A critically acclaimed 640-page book by David France belongs at the top of your reading list.
An acquaintance of mine years ago, France has created in How to Survive a Plague a vivid review of the battle to understand the pandemic, fight U.S. government indifference, create a unified activist front, overcome bureaucratic chaos and ultimately learn how to treat AIDS.
The author’s exhaustive review seems to have him everywhere all the time from the first diagnosis to essentially the latest pharmaceutical successes. In doing so, he spares nothing about his personal life, confessing how deeply he felt about the witness he bore and the relationships he treasured.
His Amazon bio outlines a distinguished career prior to having written this tour de force, noting that France. . .
. . . is the author of Our Fathers, a book about the Catholic sexual abuse scandal, which Showtime adapted into a film. He coauthored The Confession with former New Jersey governor Jim McGreevey. He is a contributing editor for New York and has written as well for The New York Times. His documentary film How to Survive a Plague was an Oscar finalist, won a Directors Guild Award and a Peabody Award, and was nominated for two Emmys, among other accolades.
Despite an Everest of detail, the author miraculously manages to keep the book from bogging down. It is a surprisingly gripping account, given the intricacies of AIDS politics and gay activism, which must be credited with ultimately forcing focus on the disease and its deadly opportunistic infections.
Yet so many — far too many young men and women of all colors and nationalities, too many drug abusers, too many parents, children, uncles and aunts — have died because treatment options came so late. Too many of them, more than I can count into the double digits, were my friends and my colleagues at work.
According to the World Health Organization, more than 70 million persons have been infected with the HIV virus and some 35 million of them have died of HIV. Globally, as many as 39.8 million individuals were living with HIV at the end of 2015.
How to Survive a Plague received wonderful reviews, among them the following one from Andrew Sullivan in the New York Times Book Review:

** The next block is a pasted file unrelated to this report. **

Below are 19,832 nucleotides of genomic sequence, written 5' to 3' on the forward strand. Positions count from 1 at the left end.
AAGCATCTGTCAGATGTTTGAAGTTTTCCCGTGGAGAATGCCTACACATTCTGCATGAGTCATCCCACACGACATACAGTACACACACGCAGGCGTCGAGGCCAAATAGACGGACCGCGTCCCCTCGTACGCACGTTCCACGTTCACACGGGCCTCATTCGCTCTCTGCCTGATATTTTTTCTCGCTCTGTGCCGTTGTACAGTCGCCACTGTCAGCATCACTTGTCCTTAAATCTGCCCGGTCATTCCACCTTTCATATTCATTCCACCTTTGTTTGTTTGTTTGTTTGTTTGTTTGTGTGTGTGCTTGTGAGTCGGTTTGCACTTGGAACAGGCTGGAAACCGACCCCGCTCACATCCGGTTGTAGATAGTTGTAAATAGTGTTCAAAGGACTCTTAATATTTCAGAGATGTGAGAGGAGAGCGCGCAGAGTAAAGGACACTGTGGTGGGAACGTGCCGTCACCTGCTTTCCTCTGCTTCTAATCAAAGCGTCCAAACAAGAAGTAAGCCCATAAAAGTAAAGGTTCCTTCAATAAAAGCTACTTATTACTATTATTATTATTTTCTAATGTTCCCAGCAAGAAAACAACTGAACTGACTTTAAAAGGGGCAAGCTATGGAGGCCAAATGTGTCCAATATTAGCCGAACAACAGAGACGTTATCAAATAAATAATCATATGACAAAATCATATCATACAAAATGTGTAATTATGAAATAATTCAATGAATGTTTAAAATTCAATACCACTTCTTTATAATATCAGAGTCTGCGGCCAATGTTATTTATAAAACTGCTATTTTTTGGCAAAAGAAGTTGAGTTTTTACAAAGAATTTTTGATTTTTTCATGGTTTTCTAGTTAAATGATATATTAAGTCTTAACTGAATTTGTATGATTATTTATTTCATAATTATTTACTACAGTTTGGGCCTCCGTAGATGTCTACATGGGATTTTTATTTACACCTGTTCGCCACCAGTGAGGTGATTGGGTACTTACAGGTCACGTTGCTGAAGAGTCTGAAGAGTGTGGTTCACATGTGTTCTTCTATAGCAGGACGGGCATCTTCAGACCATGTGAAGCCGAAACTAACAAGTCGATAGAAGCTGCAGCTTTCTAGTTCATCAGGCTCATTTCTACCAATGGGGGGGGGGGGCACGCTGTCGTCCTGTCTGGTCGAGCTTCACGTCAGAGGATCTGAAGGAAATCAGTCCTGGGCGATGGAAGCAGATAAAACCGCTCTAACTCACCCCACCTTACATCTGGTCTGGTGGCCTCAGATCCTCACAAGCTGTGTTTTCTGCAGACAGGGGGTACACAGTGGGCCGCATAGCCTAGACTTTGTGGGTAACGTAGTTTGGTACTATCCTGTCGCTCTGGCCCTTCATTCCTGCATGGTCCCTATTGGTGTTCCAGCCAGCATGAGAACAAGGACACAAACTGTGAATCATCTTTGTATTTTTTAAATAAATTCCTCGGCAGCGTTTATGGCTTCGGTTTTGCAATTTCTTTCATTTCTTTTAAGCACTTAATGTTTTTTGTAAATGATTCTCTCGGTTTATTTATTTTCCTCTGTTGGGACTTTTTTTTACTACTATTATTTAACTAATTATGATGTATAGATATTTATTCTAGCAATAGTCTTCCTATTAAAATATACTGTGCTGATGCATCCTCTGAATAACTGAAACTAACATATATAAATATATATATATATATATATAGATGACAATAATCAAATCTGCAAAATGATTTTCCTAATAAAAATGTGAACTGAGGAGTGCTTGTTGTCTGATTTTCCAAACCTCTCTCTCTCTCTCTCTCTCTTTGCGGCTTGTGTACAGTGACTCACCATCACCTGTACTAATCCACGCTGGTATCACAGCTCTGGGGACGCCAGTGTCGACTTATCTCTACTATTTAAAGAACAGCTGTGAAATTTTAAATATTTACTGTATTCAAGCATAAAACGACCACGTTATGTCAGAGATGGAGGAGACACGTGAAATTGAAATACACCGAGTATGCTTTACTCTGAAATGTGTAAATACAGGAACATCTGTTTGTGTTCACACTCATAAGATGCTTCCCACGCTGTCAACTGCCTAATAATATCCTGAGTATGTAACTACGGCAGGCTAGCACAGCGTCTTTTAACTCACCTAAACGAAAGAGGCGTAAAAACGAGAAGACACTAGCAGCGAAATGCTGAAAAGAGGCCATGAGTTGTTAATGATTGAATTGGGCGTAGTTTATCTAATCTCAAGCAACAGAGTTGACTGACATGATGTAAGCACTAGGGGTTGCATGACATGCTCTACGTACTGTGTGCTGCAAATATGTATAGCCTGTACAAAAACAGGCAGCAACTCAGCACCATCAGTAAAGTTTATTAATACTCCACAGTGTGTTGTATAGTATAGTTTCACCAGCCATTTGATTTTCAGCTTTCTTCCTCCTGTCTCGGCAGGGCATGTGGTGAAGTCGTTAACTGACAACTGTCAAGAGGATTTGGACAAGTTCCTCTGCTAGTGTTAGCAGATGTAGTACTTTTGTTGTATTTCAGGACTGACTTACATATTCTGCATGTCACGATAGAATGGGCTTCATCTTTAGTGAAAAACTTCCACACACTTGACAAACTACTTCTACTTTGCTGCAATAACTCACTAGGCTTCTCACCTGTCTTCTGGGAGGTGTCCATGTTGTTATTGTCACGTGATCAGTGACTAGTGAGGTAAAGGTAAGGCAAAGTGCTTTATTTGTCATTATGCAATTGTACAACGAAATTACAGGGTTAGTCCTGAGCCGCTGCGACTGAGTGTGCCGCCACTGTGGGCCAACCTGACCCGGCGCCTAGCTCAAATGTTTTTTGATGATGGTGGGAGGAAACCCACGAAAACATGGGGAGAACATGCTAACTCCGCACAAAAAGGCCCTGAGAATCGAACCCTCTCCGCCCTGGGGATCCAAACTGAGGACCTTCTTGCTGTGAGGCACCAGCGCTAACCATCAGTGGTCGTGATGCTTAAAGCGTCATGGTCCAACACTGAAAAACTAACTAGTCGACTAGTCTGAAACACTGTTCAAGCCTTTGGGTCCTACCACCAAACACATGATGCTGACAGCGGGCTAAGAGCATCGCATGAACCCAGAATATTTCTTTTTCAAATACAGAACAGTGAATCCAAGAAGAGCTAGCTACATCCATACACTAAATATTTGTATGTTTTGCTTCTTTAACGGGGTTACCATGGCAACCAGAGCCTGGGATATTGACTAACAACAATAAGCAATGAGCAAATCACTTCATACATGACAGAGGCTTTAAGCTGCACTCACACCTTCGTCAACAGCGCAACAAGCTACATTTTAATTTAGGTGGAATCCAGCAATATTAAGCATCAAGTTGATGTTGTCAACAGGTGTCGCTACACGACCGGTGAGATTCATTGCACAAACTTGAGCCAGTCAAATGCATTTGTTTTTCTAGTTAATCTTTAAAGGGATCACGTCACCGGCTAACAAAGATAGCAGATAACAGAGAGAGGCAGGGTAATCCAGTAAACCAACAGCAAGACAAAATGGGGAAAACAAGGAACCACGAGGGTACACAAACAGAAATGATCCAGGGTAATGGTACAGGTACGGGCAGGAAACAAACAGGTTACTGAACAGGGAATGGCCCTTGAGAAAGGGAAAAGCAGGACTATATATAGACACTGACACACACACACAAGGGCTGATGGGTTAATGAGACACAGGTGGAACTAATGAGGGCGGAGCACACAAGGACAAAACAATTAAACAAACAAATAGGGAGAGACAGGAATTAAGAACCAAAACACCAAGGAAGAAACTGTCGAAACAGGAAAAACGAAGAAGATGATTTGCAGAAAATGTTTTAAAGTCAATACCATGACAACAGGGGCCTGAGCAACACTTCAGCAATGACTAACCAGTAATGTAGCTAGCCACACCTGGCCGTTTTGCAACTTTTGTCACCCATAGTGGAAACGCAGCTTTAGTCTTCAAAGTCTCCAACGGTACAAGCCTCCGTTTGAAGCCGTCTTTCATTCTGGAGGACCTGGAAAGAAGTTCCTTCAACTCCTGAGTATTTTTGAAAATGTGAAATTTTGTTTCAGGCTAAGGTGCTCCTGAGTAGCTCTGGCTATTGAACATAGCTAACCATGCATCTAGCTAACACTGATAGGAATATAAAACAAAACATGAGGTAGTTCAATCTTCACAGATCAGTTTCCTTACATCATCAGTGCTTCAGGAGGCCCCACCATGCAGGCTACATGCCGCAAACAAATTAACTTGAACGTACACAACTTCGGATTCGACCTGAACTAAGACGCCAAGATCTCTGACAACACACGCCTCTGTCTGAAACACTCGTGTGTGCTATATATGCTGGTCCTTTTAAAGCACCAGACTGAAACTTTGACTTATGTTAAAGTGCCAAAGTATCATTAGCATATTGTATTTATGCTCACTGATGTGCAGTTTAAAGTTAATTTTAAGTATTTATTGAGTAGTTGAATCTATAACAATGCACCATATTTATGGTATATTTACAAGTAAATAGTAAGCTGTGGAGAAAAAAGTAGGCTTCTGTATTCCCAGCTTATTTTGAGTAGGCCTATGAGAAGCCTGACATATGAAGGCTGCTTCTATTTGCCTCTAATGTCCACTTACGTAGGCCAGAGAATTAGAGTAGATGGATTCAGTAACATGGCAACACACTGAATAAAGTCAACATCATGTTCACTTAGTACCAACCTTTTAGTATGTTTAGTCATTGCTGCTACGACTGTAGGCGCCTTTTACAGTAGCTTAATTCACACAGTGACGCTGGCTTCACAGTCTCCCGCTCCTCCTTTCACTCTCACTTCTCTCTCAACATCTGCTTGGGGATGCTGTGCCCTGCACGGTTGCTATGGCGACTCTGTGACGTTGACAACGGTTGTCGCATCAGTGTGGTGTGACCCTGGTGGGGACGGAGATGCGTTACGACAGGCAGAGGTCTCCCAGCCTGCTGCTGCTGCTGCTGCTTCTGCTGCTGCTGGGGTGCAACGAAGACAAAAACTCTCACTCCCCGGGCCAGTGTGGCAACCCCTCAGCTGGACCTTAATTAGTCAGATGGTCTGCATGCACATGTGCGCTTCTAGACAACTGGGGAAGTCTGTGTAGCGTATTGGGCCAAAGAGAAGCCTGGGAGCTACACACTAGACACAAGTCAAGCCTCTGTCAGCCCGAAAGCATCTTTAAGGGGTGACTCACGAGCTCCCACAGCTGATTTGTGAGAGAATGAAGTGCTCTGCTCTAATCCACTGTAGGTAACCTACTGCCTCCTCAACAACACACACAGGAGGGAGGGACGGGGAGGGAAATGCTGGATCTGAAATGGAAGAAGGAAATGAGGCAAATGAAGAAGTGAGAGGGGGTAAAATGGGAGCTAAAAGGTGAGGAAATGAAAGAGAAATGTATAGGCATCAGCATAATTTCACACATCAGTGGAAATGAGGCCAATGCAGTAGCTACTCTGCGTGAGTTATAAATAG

Remarkable… I doubt any book on this subject will be able to match its access to the men and women who lived and died through the trauma and the personal testimony that, at times, feels so real to someone who witnessed it that I had to put this volume down and catch my breath… This is the first and best history of [activists’] courage.
And this from Anderson Cooper in the Wall Street Journal:
My favorite book of the year is easily David France’s How to Survive a Plague, a powerful history of the HIV/AIDS crisis… This book is heartbreaking, but it is also inspiring. We owe so much to those brave activists and to Mr. France for writing this vital book.
The Economist offered this praise:
Masterful… Despite its grim subject, this is an inspiring book… How to Survive a Plague offers a salient reminder of what can be achieved by citizens who remain unbowed and unbroken.
Rick Whitaker in the Washington Post calls How to Survive a Plague a “punch in the gut. . .” Says he:
France delivers a monumental punch in the gut; his book is as moving and involving as a Russian novel, with the added gravitas of shared memory from the not-distant past. It is both an intimate, searing memoir and a vivid, detailed history of ACT UP.
Outdated, costly or unavailable treatment has failed to stop in its tracks the stubborn march of HIV to its inevitable conclusion, and the book provides an essential guide to mobilizing resistance and budging the seemingly intractable.
Whether AIDS does not touch or interest you, even in the face of persistent infection around the world, the outstanding How to Survive a Plague not only deserves your time. It demands your time, your attention and your certain appreciation.